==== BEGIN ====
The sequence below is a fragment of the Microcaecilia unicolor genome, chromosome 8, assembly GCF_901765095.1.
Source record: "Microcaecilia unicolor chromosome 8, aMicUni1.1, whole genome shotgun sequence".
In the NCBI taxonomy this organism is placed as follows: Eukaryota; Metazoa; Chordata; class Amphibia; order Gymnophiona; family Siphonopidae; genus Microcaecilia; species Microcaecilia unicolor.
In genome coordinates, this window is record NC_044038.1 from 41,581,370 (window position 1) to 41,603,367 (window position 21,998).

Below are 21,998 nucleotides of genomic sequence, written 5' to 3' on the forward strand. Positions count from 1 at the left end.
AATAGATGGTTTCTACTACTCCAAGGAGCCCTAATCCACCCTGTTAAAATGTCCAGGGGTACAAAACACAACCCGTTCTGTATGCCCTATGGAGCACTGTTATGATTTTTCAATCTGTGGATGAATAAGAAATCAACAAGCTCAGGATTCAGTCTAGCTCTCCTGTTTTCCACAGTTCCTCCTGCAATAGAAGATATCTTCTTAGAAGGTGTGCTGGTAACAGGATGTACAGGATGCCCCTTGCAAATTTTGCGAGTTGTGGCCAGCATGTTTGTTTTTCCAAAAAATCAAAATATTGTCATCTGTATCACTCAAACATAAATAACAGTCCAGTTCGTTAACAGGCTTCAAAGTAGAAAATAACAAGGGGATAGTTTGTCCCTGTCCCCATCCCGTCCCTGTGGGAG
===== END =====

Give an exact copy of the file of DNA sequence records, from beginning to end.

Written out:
The sequence below is a fragment of the Microcaecilia unicolor genome, chromosome 8, assembly GCF_901765095.1.
Source record: "Microcaecilia unicolor chromosome 8, aMicUni1.1, whole genome shotgun sequence".
In the NCBI taxonomy this organism is placed as follows: Eukaryota; Metazoa; Chordata; class Amphibia; order Gymnophiona; family Siphonopidae; genus Microcaecilia; species Microcaecilia unicolor.
In genome coordinates, this window is record NC_044038.1 from 41,581,370 (window position 1) to 41,603,367 (window position 21,998).

Below are 21,998 nucleotides of genomic sequence, written 5' to 3' on the forward strand. Positions count from 1 at the left end.
AATAGATGGTTTCTACTACTCCAAGGAGCCCTAATCCACCCTGTTAAAATGTCCAGGGGTACAAAACACAACCCGTTCTGTATGCCCTATGGAGCACTGTTATGATTTTTCAATCTGTGGATGAATAAGAAATCAACAAGCTCAGGATTCAGTCTAGCTCTCCTGTTTTCCACAGTTCCTCCTGCAATAGAAGATATCTTCTTAGAAGGTGTGCTGGTAACAGGATGTACAGGATGCCCCTTGCAAATTTTGCGAGTTGTGGCCAGCATGTTTGTTTTTCCAAAAAATCAAAATATTGTCATCTGTATCACTCAAACATAAATAACAGTCCAGTTCGTTAACAGGCTTCAAAGTAGAAAATAACAAGGGGATAGTTTGTCCCTGTCCCCATCCCGTCCCTGTGGGAG